Harding Icefield Trail to Top of the Cliffs
(5 miles, +2,500/-2,500 feet).
I have been looking forward to this hike for a very long time. When we started planning our trip to Alaska, this was the first trail to make the “must do” list. And today didn’t disappoint.
We started out very early at the trailhead. In fact, the trail register showed we were the first hikers of the morning, even though the sun had already been up for several hours. One of the very weird things about Alaska in June is that the sun never really sets (or at least we could never stay up long enough to see it happen after midnight!). But humans need an 8 hour break, so mornings are still pretty crowd free.
Everything was green and densely vegetated, and we did feel just a little worried about being alone in Grizzly Bear country. We conversed loudly and around every corner I shouted “Yo, Bear!” loud enough to be heard above the ubiquitous crashing streams.
Fortunately, all we encountered was a surprised marmot!
The Park Service does a good job of hammering home the point that the glaciers are dramatically shrinking. On the road to the trailhead there are signs marking the extent of the glacier in previous decades. One sign for 1899 is about two miles away from the present day glacier! As we climbed higher I imagined what the now-gone part of Exit Glacier must have looked like 100 years ago.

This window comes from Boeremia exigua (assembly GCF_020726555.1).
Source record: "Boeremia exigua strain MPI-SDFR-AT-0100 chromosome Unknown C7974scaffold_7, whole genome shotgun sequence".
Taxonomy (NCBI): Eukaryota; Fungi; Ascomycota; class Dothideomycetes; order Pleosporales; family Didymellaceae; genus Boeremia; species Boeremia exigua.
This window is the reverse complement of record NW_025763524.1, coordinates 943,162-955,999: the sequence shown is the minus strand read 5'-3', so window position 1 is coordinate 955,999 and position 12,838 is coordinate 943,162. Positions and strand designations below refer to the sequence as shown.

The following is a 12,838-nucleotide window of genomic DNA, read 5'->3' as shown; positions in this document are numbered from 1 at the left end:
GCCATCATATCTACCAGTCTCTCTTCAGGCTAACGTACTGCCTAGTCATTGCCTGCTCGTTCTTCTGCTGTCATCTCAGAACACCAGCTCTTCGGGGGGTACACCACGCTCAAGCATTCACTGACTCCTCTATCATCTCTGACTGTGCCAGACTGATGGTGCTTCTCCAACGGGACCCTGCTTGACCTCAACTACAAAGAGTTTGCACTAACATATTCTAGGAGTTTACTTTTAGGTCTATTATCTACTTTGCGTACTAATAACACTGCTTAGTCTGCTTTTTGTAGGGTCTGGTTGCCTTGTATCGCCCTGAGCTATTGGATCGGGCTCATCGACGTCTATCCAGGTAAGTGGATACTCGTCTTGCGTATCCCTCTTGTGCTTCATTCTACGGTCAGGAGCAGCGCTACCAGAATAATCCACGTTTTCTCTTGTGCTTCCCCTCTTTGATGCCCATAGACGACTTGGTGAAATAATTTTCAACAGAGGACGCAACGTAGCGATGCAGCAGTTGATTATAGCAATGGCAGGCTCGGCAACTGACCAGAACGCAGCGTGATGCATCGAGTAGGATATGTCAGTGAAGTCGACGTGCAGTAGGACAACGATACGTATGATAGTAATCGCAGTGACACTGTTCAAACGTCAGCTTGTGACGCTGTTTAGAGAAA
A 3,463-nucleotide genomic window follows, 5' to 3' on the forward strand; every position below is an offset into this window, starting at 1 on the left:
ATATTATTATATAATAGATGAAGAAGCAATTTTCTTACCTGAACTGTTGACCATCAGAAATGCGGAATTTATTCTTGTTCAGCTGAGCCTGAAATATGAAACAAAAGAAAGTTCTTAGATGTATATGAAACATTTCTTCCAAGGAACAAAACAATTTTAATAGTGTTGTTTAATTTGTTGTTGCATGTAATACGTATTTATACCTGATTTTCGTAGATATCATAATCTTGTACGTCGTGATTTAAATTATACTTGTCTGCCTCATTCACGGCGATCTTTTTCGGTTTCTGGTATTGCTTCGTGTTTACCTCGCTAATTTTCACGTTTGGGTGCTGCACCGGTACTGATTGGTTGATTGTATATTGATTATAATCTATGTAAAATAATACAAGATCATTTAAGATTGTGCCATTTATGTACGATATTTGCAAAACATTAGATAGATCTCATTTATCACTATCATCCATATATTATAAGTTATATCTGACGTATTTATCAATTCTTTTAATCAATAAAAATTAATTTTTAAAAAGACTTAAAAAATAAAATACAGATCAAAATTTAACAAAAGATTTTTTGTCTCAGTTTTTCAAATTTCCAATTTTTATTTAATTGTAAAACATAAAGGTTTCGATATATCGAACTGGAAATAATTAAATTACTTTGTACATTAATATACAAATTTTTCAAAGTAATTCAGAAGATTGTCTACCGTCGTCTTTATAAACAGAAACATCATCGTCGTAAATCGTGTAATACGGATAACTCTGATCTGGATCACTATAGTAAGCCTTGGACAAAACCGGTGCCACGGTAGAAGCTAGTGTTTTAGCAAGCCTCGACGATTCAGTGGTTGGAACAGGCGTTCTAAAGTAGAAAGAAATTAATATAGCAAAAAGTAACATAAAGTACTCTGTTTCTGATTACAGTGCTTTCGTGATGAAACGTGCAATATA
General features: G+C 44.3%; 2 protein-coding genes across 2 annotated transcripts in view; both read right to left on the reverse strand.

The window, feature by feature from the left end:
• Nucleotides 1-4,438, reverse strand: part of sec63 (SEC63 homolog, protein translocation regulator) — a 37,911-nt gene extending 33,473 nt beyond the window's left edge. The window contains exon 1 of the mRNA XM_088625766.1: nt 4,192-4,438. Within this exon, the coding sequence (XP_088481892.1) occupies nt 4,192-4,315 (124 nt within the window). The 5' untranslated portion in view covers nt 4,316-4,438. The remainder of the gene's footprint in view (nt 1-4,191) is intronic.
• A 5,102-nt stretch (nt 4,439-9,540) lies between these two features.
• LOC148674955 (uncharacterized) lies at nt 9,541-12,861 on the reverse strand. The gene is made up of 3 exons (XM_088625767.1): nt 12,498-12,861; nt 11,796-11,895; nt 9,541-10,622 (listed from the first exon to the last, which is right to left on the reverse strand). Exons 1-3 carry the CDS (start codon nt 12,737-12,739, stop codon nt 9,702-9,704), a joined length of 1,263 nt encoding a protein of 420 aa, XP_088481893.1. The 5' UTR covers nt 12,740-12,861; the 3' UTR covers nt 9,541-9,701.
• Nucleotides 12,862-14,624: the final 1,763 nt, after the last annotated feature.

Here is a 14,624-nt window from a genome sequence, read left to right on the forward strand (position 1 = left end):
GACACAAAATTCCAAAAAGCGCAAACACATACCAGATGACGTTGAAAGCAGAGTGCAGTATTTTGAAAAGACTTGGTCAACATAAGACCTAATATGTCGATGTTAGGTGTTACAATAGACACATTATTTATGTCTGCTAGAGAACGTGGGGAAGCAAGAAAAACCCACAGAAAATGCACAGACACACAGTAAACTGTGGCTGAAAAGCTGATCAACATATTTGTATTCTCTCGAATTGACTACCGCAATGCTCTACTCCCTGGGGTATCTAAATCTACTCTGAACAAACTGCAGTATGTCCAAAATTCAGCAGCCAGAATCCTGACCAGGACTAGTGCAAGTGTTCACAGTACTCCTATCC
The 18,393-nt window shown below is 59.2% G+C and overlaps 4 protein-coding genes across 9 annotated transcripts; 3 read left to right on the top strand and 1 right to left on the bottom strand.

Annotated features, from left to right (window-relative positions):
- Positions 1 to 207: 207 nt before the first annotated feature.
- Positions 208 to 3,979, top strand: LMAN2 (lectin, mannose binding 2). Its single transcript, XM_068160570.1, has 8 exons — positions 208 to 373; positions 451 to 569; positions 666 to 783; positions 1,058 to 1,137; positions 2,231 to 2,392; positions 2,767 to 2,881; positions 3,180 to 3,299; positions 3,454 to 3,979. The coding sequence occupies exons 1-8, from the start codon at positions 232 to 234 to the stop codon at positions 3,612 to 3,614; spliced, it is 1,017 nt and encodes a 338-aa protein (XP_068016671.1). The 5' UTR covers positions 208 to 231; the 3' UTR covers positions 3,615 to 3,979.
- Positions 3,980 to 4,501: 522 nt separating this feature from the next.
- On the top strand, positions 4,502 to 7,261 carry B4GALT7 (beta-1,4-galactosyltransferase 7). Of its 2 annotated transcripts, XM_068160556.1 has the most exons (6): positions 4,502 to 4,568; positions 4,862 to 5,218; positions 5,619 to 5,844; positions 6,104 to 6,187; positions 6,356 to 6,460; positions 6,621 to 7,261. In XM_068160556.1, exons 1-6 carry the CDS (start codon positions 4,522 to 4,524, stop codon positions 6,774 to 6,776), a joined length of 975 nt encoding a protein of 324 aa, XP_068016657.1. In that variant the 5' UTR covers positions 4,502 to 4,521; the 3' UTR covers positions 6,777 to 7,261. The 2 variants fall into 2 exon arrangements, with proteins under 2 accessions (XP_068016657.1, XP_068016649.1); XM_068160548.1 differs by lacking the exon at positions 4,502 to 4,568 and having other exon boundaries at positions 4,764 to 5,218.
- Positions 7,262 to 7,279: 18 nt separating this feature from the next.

Above Marmot Meadows the trail switchbacks on a cliff and the views get better and better. Also, we didn’t have to worry so much about surprising a bear!
Around 1800 feet we started hitting snowfields. The Park Service marks the trail with orange flags and when we called them they said it was safe up to Top of the Cliffs except for a couple of snow bridges where we should be careful. So we continued on.
I got very excited when I started seeing glissade paths I could take on the return.
At Top of the Cliffs we had one of the finest views I have ever seen in my life. It was awe-inspiring.
I originally wanted to keep going to the end of the trail but the park ranger said there was still avalanche risk above 2500 feet. So we wandered around for a bit and then headed back.
As promised, I glissaded a few times on the way down.
Below Marmot Meadows we started passing tons of hikers, many of them locals who were enjoying their Sunday time off. That greatly reduced the likelihood of surprising a bear in the Alders and increased our enjoyment of that part of the trail.